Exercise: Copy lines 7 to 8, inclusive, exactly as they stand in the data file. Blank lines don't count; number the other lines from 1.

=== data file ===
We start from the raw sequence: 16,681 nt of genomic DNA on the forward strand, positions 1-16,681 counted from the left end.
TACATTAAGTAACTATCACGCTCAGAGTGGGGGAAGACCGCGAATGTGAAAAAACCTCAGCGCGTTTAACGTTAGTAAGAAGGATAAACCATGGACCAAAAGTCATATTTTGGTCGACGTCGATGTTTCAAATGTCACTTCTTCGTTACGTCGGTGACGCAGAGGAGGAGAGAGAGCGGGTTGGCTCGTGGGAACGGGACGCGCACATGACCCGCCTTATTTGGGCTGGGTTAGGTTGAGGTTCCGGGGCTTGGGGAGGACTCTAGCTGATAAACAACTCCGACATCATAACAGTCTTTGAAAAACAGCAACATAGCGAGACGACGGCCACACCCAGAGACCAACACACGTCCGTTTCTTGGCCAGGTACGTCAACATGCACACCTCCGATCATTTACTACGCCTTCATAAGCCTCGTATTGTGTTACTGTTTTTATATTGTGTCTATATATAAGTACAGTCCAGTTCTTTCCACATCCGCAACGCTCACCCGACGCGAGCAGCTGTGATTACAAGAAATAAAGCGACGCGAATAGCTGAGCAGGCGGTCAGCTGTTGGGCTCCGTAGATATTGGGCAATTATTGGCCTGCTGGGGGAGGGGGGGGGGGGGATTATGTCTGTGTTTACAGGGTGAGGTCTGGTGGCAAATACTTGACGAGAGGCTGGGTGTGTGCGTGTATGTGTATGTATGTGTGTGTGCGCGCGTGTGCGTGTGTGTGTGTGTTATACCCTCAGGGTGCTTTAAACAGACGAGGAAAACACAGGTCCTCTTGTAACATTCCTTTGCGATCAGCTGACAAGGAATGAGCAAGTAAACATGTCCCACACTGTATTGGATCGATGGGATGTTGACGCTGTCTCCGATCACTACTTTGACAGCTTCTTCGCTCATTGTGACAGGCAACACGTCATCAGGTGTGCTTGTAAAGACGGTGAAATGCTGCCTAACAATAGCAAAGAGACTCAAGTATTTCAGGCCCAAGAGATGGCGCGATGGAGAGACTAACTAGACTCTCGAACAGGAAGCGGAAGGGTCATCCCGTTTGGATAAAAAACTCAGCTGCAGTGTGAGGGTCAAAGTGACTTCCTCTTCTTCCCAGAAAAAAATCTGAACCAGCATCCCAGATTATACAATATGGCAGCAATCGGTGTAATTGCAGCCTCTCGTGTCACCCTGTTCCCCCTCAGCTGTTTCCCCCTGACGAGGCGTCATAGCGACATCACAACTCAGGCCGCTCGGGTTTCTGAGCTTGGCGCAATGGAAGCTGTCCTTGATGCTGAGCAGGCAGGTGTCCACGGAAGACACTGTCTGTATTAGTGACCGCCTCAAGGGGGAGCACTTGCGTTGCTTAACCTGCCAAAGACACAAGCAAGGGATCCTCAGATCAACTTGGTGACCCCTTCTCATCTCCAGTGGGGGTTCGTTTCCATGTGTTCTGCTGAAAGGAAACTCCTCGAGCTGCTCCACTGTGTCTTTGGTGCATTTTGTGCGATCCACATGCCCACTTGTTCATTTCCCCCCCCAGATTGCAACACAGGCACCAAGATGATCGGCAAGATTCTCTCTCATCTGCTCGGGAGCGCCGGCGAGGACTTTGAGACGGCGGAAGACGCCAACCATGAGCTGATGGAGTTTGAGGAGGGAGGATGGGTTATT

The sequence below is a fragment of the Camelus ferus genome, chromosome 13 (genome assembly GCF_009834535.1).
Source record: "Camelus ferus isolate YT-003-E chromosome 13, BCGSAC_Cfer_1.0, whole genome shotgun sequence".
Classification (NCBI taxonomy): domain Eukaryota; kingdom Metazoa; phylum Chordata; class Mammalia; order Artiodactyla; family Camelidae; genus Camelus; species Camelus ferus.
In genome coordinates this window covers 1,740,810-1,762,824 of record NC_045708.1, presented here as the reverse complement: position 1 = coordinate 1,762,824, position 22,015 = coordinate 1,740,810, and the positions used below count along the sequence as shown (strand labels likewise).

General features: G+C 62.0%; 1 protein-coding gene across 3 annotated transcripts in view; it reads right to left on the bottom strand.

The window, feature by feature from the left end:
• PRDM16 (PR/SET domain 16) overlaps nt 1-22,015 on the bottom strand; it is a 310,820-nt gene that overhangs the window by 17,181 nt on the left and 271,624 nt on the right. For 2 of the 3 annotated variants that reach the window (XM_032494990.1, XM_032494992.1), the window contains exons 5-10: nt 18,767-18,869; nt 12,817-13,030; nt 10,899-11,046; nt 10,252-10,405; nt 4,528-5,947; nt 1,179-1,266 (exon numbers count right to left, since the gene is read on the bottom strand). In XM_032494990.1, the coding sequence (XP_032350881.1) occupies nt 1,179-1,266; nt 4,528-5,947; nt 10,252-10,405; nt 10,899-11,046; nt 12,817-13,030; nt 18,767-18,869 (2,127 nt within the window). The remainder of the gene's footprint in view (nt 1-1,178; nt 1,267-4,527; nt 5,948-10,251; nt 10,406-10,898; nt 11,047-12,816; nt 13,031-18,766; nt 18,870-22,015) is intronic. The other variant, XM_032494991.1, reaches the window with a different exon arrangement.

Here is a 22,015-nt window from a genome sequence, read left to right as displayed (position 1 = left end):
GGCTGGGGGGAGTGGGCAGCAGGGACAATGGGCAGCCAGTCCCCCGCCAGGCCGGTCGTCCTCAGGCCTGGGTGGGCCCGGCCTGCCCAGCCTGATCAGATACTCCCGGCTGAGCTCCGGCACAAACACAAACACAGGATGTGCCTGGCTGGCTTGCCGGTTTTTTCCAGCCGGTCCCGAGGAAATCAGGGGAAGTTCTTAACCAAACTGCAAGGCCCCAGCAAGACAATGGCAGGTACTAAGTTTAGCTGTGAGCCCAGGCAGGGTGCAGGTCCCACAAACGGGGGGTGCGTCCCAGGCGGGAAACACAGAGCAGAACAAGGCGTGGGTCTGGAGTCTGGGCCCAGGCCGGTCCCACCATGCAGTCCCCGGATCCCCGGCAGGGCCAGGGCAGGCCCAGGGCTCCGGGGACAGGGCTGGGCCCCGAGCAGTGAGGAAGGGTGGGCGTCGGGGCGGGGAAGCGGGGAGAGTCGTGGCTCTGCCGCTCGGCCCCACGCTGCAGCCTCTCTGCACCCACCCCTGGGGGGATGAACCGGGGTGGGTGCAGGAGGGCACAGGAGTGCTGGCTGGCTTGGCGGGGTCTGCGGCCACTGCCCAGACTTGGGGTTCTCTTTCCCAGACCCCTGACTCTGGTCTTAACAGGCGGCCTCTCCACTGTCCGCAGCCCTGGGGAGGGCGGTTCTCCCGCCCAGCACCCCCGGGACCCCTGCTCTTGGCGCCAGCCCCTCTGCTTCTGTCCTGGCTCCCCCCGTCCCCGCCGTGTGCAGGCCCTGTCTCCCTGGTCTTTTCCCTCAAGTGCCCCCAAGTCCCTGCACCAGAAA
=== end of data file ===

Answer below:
General features: G+C 62.0%; 1 protein-coding gene across 3 annotated transcripts in view; it reads right to left on the bottom strand.

The window, feature by feature from the left end: